Sarah Jean Seman

The Super Bowl is “America’s traveling human trafficking magnet,” Rep. Ted Poe (R-Texas) said Thursday:

Exploiters roam the streets looking for prey. Last year while the two teams battled it out on the field a young trafficked girl prayed for her life while being sold for sex.

An estimated 400,000 sports fan will pour into New Jersey and New York for Super Bowl weekend. Bars will be bloated and spirits high. According to The Huffington Post:

The National Center for Missing and Exploited Children found that over 10,000 women and girls were trafficked to Miami's 2010 Super Bowl. During the 2009 Super Bowl, in Tampa, the Department of Children and Families identified 24 children trafficked into the city for sex. Internet classified ads featuring child victims of prostitution also rose sharply in February 2009 in advance of the game.

The sex trade centers around large events and does not stay in one place, explained Dottie Laster, who legally advocates against human trafficking through Laster Global Consulting. During the Super Bowl additional girls (and men as well) will be brought into the city.

“They have strip clubs with V.I.P. rooms where you can pay to go upstairs and have sex or whatever you want,” Laster said. Human trafficking, unlike prostitution, is forced labor. Traffickers often use deception and mental manipulation to capture their victims.

The girls may end up looking very willing, happy and eager like it's the only thing they want to do in the world, Laster said, but only because if they do not sell a good product to the client, they may get beaten, locked in a trunk or abused in some other capacity.

“One case out of Chicago a man used an iron, a clothes iron, and ironed the victim and then sent her out," she said. "They do horrible things. So when people see them smiling and happy they’re deluded.”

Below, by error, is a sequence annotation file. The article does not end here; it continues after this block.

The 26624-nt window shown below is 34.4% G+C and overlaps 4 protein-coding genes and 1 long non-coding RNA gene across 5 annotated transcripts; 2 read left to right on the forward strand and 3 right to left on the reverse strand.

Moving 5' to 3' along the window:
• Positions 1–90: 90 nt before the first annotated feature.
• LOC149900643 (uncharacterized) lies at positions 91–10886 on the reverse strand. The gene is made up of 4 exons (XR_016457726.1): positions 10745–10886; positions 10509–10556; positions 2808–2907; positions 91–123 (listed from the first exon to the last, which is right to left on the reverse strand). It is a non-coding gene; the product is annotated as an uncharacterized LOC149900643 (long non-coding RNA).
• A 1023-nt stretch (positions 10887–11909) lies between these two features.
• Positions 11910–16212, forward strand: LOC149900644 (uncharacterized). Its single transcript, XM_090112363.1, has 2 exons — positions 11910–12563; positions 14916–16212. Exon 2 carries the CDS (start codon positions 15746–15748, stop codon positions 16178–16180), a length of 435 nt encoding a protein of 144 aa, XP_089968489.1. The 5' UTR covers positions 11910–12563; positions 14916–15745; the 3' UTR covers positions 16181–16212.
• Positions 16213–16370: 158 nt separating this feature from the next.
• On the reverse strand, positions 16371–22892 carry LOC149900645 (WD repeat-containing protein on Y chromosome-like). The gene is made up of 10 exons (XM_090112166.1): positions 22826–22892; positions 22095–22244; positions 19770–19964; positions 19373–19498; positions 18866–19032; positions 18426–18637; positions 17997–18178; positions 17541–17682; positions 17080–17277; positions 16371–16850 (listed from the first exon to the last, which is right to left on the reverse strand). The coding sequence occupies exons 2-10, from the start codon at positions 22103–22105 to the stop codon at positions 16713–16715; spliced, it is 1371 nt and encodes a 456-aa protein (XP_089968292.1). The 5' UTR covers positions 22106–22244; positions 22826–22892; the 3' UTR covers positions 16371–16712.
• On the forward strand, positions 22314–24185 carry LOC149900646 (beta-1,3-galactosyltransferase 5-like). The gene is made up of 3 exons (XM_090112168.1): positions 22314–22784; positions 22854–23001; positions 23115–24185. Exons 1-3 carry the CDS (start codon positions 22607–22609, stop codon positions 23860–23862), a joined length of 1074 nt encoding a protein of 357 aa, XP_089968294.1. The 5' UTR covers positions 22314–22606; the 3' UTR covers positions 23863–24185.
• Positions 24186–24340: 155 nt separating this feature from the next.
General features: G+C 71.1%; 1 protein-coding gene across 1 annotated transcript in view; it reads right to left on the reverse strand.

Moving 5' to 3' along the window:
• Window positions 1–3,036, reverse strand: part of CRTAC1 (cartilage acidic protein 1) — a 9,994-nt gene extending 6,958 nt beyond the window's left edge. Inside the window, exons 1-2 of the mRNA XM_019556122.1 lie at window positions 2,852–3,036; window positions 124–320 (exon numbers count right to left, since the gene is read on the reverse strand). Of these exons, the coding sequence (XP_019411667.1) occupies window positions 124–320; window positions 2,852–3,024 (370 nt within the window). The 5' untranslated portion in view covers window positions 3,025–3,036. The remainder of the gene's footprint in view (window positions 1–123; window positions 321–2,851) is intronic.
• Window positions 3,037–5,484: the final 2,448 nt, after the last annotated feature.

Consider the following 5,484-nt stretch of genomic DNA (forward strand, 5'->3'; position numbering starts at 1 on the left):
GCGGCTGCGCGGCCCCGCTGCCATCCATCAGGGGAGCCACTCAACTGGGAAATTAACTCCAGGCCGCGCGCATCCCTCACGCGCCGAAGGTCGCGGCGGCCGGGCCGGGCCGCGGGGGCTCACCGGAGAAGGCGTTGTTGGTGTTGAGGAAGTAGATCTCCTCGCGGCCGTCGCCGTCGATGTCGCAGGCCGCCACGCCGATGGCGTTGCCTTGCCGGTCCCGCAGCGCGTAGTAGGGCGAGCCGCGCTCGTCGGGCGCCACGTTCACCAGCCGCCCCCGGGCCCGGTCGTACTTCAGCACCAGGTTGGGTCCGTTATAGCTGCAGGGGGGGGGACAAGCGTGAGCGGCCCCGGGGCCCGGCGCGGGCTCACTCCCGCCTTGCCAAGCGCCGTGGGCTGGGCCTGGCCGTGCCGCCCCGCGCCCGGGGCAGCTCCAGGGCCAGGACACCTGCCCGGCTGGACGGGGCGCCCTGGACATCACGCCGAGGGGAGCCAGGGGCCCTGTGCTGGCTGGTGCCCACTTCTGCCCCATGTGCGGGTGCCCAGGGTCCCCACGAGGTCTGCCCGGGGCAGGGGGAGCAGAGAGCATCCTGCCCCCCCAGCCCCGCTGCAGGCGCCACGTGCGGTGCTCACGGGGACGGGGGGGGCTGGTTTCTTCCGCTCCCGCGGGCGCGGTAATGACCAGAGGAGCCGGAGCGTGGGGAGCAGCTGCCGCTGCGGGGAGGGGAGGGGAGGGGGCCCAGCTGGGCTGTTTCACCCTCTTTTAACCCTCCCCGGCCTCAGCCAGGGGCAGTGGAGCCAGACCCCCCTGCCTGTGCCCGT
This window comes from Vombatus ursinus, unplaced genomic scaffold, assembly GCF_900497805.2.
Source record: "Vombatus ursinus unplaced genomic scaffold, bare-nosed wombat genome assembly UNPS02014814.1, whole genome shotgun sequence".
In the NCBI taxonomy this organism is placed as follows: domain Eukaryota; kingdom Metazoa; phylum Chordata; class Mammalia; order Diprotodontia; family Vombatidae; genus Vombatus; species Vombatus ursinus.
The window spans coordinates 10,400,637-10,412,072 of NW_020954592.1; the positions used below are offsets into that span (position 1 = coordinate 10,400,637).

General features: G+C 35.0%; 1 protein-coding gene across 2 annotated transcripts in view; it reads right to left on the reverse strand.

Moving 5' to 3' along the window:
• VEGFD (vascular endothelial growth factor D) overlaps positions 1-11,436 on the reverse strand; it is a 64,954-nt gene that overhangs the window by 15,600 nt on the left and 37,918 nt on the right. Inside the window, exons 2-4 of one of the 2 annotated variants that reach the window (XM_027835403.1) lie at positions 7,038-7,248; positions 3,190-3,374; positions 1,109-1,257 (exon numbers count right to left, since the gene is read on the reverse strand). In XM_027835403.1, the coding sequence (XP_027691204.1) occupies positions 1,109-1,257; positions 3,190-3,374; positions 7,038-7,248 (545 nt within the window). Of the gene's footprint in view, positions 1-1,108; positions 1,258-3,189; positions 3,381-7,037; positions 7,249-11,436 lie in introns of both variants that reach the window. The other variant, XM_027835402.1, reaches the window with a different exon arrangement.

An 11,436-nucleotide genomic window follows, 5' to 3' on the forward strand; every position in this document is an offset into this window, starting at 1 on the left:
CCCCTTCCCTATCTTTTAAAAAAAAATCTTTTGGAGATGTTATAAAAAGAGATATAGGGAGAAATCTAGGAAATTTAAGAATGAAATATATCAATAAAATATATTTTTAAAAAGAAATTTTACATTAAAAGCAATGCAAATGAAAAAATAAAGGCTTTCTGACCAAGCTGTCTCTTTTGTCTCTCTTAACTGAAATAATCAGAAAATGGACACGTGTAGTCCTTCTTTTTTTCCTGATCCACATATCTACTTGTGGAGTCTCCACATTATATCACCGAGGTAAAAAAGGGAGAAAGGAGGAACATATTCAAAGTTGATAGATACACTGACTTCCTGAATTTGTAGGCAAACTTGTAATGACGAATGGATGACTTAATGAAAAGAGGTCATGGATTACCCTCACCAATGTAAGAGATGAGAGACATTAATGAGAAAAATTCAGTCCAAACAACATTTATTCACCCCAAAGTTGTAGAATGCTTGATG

New Jersey and New York residents can aid sex trade victims by being aware and even by posting signs throughout the city with a number to call for help. The number for the national human trafficking resource center is 1-888-373-7888. Specialists are available at all times to respond to victims or suspected sex trade activities.

Read your state's sex trafficking report card here.

UPDATE: According to USA Today:

High school students, teens as young as 13 and other children reported missing by their families were among 16 juveniles rescued from forced prostitution during Super Bowl festivities in and around New Jersey, the FBI said Tuesday.

Authorities arrested more than 45 pimps and their helpers, some of whom said they traveled to the New York region to traffic the women and juveniles at the NFL championship at MetLife Stadium in East Rutherford, N.J.

The teens, ages 13 to 17, were found in New York, New Jersey, Connecticut and Pennsylvania. More than 50 women coerced into sex for money were also saved, the agency said. Some of the victims had been involved in international sex trafficking.

Six children were rescued in both New Jersey and New York, and four others in Pennsylvania and Connecticut, the FBI said.


Sarah Jean Seman

Sarah Jean Seman is a Townhall Web Editor. Follow Sarah Jean Seman on Twitter @sarah_jean_

Author Photo credit: Jensen Sutta Photography